Investment bankers generally laugh all the way to the bank once shares get listed on the bourses, but they may have to hang around a bit longer. The Securities and Exchange Board of India (Sebi) is planning to make the bankers managing an issue responsible for the end-use of issue proceeds.
"The regulator is planning to put the liability of overseeing the utilisation of the issue proceeds on the book running lead managers (BRLMs). Merchant bankers may have to submit a quarterly report to Sebi on the status of the proceeds for a period of up to one year after raising the money," said a person familiar with the development.
A senior Sebi official said the entire IPO process was being relooked at and it would not be possible to share specific details.
The move is seen as direct fallout of the recent Sebi probe wherein several companies were found misusing or diverting issue proceeds.
Besides banning promoters of seven companies, the regulator has also suspended three BRLMs from undertaking any new share sales.
These include PNB Investment Services, the merchant banking arm of state-owned Punjab National Bank, Atherstone Capital and Almondz Global Securities.
What triggered the move?
- In December, promoters, book-running lead managers among the 100 entities found violating IPO rules
- Wide price fluctuations on listing of seven companies
- Funds siphoned through inter-corporate deposits
- Diversion of IPO proceeds from what was stated in the offer document
- Inadequate documentation
"The regulator wants more scrutiny from the merchant bankers post-issue as well," said the person
The overhaul of the IPO guidelines is aimed at reducing the time taken, simplifying the process and improving the disclosure norms in a bid to restore confidence among retail investors. Sebi is holding discussions with the various intermediaries involved in the IPO process, including BRLMs, registrars and stock exchanges.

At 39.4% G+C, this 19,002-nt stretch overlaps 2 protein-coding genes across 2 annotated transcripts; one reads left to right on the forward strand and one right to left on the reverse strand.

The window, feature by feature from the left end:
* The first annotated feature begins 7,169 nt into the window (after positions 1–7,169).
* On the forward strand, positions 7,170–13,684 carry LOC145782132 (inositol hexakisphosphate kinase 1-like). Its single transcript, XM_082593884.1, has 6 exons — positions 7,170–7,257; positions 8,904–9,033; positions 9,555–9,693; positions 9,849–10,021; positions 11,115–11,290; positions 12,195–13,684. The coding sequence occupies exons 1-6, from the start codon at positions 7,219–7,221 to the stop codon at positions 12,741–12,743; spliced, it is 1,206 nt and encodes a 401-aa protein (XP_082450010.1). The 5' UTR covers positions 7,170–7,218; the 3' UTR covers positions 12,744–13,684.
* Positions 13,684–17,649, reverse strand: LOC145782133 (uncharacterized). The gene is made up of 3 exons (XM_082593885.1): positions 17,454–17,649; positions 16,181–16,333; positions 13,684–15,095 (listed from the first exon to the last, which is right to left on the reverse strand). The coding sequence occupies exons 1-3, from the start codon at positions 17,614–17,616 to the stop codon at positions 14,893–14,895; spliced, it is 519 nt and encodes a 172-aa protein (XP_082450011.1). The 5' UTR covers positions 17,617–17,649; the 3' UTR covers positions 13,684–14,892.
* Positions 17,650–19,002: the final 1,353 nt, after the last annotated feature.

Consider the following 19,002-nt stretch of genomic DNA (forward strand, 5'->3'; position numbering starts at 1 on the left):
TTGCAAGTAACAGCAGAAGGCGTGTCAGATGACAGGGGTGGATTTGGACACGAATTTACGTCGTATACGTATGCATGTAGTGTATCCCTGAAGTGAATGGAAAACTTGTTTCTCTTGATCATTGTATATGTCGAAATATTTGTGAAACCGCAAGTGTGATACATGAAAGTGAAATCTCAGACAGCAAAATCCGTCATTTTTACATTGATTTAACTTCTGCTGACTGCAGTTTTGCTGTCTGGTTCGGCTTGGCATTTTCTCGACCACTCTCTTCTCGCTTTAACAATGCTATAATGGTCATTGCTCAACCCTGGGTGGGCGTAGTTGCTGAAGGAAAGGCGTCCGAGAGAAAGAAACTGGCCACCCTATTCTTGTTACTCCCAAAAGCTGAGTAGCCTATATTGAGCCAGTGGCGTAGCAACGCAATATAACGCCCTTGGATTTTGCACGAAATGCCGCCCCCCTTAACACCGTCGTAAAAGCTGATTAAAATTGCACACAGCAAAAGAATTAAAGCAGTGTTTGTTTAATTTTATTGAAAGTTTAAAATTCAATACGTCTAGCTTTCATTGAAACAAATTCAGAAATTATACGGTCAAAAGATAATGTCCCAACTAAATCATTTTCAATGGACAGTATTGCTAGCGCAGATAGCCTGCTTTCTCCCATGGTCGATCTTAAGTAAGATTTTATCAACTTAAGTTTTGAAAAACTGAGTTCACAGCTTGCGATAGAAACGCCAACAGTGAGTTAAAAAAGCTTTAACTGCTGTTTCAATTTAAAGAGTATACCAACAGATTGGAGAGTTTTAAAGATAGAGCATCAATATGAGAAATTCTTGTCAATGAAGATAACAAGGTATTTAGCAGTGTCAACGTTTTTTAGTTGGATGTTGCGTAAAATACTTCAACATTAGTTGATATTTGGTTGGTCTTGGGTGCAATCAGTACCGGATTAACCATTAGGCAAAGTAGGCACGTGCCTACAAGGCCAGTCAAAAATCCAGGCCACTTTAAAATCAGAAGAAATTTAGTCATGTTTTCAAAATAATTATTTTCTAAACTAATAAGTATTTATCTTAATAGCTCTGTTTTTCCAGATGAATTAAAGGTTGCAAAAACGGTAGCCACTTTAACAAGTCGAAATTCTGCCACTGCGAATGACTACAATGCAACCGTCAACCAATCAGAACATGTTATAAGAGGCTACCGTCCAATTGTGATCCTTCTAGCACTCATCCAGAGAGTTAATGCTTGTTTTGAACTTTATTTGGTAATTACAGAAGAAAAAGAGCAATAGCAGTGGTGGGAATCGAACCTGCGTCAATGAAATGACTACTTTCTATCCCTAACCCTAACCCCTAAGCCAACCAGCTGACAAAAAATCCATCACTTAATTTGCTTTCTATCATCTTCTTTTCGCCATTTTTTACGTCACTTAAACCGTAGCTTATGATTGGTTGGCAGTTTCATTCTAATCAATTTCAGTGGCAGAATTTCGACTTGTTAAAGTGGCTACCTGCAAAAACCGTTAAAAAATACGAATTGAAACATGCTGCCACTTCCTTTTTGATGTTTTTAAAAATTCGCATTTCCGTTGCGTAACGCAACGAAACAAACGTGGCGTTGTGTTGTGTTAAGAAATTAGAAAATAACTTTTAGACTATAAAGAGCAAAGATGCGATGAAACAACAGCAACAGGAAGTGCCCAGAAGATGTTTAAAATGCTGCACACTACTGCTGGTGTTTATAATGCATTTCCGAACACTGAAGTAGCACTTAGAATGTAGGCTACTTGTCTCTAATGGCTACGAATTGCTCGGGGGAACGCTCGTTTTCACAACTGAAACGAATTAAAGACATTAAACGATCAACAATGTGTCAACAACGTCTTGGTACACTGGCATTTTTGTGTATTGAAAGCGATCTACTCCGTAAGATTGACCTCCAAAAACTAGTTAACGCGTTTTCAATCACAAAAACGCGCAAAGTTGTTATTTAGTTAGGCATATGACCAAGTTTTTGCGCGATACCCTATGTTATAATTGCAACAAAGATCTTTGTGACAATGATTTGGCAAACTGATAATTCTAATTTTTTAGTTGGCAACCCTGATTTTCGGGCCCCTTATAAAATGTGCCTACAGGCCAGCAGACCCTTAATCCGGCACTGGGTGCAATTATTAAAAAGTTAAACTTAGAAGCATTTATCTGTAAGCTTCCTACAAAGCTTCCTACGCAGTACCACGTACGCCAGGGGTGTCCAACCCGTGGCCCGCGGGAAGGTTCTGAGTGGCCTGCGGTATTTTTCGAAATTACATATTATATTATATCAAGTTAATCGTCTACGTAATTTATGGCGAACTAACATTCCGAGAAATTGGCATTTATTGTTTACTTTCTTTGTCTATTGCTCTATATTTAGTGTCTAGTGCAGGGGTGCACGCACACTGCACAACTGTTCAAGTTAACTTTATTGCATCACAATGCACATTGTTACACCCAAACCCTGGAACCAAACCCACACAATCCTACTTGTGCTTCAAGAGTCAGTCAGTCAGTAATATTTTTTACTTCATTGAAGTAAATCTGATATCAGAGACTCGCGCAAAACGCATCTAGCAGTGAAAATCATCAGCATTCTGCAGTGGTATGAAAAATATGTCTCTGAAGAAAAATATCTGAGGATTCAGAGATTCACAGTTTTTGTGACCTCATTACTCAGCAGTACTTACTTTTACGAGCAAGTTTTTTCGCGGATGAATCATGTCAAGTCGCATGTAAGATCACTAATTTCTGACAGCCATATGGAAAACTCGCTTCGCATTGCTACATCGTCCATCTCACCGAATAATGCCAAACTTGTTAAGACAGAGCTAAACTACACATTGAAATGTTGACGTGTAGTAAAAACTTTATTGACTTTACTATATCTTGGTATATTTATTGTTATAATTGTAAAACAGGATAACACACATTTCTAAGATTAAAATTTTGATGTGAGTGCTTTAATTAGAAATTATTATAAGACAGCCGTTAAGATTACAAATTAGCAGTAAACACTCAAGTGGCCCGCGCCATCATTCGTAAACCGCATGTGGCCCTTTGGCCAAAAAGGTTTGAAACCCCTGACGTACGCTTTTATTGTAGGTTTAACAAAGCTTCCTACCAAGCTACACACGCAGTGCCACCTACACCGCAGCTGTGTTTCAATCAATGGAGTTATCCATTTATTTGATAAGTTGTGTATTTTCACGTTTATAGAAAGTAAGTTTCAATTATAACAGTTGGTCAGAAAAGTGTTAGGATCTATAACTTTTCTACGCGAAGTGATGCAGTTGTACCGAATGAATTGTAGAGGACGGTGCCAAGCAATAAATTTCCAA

The regulator has sought feedback on wide-ranging topics from intermediaries and also the industry body, Association of Merchant Bankers of India.
"Keeping a record of IPO proceeds is going to be difficult as the money lies with the company. The information has to come from the company or its auditors," said a senior executive with a foreign investment bank, who didn't wish to be named.
The money raised by way of a public issue is initially kept in an escrow account and once the refunds are made, the money gets transferred to the company's account. If the company wants to change the utilisation of funds, it needs to get shareholders' approval.
Merchant bankers say keeping a tab on the issue proceeds is a tough ask as their involvement is largely restricted till listing. It may require building a separate compliance or audit team, which may even increase the issue management and underwriting fees, they say.
The average commission for underwriters in India is among the lowest in the world. In 2010, which was a record year for fund-raising, average fees in India were just 0.92 per cent of an IPO's proceeds compared with about 3.50 per cent in the US and China. The Sebi chairman had said at an event last week the new regulations would be introduced in a few months.